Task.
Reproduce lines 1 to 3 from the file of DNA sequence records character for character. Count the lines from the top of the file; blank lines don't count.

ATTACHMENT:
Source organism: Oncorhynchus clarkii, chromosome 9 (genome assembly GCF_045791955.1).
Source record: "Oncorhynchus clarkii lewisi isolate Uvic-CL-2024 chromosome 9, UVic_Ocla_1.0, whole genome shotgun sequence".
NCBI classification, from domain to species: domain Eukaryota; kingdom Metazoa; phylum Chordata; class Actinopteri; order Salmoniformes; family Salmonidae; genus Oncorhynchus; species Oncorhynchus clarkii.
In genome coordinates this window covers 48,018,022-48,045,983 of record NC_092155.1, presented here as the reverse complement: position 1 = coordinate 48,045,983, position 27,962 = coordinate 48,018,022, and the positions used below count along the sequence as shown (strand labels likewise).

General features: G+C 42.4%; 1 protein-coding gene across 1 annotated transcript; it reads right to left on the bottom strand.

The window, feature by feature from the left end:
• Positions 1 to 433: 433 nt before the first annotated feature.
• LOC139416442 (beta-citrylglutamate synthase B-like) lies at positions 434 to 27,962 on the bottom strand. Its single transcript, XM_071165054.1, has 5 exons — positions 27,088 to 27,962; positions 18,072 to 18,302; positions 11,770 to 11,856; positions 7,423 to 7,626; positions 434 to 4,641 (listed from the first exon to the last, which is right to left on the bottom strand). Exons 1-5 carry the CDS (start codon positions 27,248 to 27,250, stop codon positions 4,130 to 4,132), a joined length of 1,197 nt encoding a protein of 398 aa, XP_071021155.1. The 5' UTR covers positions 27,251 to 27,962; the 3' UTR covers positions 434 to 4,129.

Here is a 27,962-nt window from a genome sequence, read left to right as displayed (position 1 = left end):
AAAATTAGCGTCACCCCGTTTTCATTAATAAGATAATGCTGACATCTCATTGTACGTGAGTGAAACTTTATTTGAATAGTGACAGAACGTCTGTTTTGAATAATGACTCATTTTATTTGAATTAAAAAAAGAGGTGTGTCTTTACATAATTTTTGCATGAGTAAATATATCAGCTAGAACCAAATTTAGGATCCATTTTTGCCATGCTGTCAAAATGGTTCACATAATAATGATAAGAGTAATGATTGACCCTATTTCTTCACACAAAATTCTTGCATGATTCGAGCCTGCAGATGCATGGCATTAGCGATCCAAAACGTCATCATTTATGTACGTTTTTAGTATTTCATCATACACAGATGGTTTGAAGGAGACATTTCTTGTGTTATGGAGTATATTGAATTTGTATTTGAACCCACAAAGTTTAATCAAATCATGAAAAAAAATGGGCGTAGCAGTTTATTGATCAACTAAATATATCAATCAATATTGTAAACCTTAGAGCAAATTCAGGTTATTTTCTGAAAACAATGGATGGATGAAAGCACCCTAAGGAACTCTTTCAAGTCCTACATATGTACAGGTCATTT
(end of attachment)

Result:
Source organism: Oncorhynchus clarkii, chromosome 9 (genome assembly GCF_045791955.1).
Source record: "Oncorhynchus clarkii lewisi isolate Uvic-CL-2024 chromosome 9, UVic_Ocla_1.0, whole genome shotgun sequence".
NCBI classification, from domain to species: domain Eukaryota; kingdom Metazoa; phylum Chordata; class Actinopteri; order Salmoniformes; family Salmonidae; genus Oncorhynchus; species Oncorhynchus clarkii.